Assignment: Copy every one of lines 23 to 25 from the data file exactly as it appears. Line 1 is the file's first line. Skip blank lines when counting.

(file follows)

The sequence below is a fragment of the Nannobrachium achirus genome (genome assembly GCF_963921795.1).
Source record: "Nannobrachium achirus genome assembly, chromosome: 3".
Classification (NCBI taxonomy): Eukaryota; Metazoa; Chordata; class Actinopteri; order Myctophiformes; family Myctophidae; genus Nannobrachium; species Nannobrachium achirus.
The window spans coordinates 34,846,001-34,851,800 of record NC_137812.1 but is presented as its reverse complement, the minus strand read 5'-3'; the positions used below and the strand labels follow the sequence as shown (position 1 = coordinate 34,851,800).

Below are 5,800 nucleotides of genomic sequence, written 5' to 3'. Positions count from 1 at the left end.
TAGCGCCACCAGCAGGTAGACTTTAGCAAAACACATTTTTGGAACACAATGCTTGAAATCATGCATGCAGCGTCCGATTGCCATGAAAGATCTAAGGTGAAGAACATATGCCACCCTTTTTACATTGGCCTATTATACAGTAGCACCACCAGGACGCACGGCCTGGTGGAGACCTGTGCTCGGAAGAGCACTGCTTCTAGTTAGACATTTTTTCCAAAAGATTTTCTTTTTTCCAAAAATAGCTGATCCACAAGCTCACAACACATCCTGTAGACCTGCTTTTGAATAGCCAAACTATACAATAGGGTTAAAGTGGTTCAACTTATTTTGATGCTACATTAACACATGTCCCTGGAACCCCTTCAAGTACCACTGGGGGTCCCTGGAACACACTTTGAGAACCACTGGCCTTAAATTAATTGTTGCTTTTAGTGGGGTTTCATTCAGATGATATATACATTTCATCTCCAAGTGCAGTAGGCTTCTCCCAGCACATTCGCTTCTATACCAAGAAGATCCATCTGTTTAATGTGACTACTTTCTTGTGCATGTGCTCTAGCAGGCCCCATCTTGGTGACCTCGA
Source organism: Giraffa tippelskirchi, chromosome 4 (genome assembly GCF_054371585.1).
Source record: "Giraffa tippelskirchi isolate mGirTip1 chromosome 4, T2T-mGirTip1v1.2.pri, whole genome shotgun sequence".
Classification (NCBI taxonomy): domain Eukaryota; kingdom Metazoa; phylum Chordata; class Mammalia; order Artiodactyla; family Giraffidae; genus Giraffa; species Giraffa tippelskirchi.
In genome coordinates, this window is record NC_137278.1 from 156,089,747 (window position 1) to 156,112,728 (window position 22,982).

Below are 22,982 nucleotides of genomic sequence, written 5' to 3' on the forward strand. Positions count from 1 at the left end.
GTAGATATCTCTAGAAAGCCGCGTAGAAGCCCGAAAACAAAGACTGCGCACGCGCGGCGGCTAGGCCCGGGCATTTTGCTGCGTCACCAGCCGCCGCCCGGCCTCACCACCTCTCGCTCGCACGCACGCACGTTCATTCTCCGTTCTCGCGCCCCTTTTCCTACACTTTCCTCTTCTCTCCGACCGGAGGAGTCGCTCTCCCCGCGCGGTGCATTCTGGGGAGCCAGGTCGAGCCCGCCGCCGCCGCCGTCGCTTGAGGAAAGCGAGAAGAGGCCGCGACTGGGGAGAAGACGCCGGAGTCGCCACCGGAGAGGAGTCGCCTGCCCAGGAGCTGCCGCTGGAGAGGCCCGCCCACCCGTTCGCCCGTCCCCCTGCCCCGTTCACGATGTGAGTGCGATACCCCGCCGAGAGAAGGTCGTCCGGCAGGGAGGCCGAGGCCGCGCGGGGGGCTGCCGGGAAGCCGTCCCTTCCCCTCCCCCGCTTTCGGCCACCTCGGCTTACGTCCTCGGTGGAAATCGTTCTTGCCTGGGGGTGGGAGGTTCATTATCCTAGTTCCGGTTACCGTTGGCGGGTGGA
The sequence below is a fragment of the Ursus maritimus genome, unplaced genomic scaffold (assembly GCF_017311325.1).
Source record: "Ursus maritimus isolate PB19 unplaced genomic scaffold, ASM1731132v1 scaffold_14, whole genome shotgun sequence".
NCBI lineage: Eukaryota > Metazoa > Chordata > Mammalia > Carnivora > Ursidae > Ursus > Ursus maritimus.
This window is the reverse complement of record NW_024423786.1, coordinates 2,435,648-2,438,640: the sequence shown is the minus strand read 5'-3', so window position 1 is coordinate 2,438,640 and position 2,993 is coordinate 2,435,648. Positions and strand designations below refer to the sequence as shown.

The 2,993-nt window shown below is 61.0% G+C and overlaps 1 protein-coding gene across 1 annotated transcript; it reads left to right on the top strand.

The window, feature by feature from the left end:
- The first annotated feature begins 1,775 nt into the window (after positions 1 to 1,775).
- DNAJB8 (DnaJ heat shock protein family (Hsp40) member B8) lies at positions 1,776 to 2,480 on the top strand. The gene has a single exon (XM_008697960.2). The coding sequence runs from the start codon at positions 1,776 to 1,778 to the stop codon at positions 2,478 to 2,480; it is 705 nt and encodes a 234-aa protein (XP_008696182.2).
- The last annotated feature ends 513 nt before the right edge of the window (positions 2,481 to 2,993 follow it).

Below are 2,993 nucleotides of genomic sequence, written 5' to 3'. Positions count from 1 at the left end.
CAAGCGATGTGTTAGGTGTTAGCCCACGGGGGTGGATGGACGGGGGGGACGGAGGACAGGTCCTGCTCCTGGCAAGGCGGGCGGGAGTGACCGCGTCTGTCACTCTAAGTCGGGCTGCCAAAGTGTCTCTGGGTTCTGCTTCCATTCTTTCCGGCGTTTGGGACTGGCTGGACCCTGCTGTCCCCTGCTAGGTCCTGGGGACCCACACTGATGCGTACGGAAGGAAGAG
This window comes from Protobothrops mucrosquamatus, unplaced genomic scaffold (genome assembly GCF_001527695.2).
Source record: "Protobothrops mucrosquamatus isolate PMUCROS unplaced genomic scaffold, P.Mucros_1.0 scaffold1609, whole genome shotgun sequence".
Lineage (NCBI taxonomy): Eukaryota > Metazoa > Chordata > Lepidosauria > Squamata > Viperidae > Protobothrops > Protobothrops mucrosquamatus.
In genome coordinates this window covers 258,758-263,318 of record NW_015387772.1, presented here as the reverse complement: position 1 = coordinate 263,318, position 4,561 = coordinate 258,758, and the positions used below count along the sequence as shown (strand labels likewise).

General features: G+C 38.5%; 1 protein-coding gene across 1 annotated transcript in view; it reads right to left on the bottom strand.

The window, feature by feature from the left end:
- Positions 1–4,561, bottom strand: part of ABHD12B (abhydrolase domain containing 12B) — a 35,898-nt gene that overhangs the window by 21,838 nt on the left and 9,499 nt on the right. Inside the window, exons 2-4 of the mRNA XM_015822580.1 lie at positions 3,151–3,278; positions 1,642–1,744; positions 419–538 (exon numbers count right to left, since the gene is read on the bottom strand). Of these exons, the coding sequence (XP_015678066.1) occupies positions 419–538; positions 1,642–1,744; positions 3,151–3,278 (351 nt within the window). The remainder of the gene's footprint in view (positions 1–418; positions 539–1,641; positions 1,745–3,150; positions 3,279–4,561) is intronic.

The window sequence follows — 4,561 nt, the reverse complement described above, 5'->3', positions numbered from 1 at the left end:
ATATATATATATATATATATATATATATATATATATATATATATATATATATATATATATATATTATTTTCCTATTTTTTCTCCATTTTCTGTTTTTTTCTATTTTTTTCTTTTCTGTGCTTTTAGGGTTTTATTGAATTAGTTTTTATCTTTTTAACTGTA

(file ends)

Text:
CAAGCGATGTGTTAGGTGTTAGCCCACGGGGGTGGATGGACGGGGGGGACGGAGGACAGGTCCTGCTCCTGGCAAGGCGGGCGGGAGTGACCGCGTCTGTCACTCTAAGTCGGGCTGCCAAAGTGTCTCTGGGTTCTGCTTCCATTCTTTCCGGCGTTTGGGACTGGCTGGACCCTGCTGTCCCCTGCTAGGTCCTGGGGACCCACACTGATGCGTACGGAAGGAAGAG
This window comes from Protobothrops mucrosquamatus, unplaced genomic scaffold (genome assembly GCF_001527695.2).
Source record: "Protobothrops mucrosquamatus isolate PMUCROS unplaced genomic scaffold, P.Mucros_1.0 scaffold1609, whole genome shotgun sequence".